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How to Negotiate with Publishers — Copyright for Authors

What is Copyright?

  • Copyright is an exclusive set of rights granted to the original author(s) of creative works
  • Copyright is automatic for tangible creative work
  • Facts or intangible ideas cannot be copyrighted, such as like experimental data. However a creative arrangement of facts can be copyrighted, such as experimental data arranged in tables and graphs.
  • Copyright is included in the Constitution at Article I Section 8 | Clause 8 – Patent and Copyright Clause of the Constitution. [The Congress shall have power] “To promote the progress of science and useful arts, by securing for limited times to authors and inventors the exclusive right to their respective writings and discoveries.”
  • Works created by the U.S. Federal government are not copyrighted

For more information go to the US Copyright Office FAQ or the UConn Library Copyright page.

What are the rIghts in copyright?

Copyright is a bundle of rights:

  • The right to reproduce the work
  • The right to distribute the work
  • The right to prepare a derivative (a different version) of the work
  • The right to publicly perform the work 
  • The right to publicly display the work

What do you lose when you give up copyright?

You may need permission to 

  •  Put the work in a study guide or it on place on e-reserve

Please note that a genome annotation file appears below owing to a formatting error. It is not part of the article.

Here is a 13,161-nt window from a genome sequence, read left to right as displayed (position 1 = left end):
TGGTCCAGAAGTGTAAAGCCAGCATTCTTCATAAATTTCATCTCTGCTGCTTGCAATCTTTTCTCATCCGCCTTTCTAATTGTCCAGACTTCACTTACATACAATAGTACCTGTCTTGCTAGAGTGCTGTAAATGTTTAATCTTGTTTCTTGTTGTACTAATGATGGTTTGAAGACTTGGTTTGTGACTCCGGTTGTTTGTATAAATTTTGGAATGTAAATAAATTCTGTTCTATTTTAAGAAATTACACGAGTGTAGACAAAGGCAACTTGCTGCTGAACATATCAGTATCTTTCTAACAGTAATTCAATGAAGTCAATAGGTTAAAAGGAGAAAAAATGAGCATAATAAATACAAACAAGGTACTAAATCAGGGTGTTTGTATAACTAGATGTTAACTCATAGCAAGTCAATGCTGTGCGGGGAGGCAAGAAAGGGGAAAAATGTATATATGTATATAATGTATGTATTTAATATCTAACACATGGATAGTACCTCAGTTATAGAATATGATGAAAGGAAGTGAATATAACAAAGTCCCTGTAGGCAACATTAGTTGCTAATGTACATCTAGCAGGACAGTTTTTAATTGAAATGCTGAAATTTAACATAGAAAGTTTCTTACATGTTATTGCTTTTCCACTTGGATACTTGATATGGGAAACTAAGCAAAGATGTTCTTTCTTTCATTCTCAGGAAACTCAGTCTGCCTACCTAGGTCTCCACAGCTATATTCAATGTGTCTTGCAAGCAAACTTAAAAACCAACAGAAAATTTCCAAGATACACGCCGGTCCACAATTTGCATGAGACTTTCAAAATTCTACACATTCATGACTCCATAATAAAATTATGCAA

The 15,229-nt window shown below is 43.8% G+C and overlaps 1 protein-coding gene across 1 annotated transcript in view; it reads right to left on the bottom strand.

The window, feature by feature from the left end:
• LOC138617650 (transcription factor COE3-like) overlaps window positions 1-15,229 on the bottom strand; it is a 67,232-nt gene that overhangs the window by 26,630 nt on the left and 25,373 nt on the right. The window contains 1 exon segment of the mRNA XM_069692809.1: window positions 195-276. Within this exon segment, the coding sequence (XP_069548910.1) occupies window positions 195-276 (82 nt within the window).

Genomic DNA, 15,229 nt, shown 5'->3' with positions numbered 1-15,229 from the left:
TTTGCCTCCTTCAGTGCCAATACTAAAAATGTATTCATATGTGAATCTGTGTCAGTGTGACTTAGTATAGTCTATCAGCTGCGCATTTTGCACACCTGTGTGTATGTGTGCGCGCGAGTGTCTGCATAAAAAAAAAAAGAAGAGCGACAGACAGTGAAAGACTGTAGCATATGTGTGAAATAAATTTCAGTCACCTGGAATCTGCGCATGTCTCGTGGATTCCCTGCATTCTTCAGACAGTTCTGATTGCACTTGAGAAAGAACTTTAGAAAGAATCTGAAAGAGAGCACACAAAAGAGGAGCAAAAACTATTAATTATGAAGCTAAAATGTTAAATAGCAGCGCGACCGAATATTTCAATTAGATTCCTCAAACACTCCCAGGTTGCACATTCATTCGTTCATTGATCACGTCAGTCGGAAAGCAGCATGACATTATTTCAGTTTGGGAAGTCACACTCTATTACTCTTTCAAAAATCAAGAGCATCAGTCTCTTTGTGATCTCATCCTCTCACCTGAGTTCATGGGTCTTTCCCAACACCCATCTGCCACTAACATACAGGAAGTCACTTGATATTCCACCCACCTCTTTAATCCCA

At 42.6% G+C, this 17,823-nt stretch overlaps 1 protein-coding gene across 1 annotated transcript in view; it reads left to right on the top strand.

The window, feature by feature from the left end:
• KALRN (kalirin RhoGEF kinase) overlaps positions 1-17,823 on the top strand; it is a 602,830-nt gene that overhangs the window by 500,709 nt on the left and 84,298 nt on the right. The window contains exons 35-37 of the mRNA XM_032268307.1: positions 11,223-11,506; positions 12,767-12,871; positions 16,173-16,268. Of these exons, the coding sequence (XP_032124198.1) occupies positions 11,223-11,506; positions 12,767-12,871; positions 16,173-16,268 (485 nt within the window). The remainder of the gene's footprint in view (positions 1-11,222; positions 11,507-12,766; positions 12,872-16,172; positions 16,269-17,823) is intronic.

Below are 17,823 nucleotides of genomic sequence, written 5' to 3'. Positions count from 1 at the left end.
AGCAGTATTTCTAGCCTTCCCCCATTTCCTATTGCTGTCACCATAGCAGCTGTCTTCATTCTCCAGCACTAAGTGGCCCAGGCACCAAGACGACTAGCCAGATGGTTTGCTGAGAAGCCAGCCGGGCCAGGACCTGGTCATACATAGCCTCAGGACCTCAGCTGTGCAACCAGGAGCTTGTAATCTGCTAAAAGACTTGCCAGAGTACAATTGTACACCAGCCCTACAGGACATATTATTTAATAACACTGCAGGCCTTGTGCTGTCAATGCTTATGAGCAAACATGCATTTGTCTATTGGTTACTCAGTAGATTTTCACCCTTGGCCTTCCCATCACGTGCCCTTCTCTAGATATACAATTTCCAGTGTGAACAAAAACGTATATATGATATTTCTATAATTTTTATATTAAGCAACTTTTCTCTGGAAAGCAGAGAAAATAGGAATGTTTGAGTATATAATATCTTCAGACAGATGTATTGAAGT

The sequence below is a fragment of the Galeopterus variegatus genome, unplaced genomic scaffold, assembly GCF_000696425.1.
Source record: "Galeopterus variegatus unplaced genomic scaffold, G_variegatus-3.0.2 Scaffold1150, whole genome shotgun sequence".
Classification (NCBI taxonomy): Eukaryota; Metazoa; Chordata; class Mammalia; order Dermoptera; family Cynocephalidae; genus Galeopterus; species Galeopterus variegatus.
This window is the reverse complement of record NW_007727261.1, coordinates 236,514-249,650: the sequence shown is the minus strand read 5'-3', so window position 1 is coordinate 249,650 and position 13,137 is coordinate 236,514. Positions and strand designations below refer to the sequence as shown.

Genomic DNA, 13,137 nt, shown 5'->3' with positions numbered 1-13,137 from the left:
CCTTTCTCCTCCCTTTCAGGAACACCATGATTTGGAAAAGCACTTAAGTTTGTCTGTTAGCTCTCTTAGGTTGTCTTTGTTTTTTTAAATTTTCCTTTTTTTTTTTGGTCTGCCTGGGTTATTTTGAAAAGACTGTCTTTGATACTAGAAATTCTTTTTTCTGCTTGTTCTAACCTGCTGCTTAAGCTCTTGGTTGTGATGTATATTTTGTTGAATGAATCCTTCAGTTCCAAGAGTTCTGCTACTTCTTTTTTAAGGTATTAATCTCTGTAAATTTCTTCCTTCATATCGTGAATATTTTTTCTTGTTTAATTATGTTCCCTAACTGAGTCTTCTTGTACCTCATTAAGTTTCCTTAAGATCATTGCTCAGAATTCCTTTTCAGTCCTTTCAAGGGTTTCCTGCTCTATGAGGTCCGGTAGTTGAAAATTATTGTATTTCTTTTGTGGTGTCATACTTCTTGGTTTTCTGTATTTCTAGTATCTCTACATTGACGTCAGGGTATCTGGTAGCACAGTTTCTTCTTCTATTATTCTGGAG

•  Use as a basis for future writing
  •  Post the full text on your website or in a repository
  •  Re-use graphs or figures in future work
  •  Give copies to friends and colleagues
  •  Create a compilation of your works
  •  Expand your work into a book or book chapter
  •  Retain patent and trademark rights of processes or procedures in the work

Any use you DO have is determined by the new copyright holder or under the Fair Use Exemption.

Why does copyright matter to authors?

  • Your manuscript is your intellectual property, created in hours, days, or longer from your own efforts
  • Scholarly journal publishers regularly ask for permanent ownership when you transfer your rights, which means you give up all your copyrights to them and any right to use them as you wish in the future
  • The entire bundle of rights is not needed to publish and distribute your work
  • You can license access to your work for publication without giving away your copyrights
  • You can assign others the right to use your work in specific ways

Why do we give up copyright?

  • Tradition – academics have given up their copyright for decades or longer
  •  The author doesn’t want to deal with another task or problem
  •  Publishers seem to expect it
  •  The author fears losing the contract if modification is attempted, but that really never happens
  •  The author doesn’t like conflict, but conflict is not necessary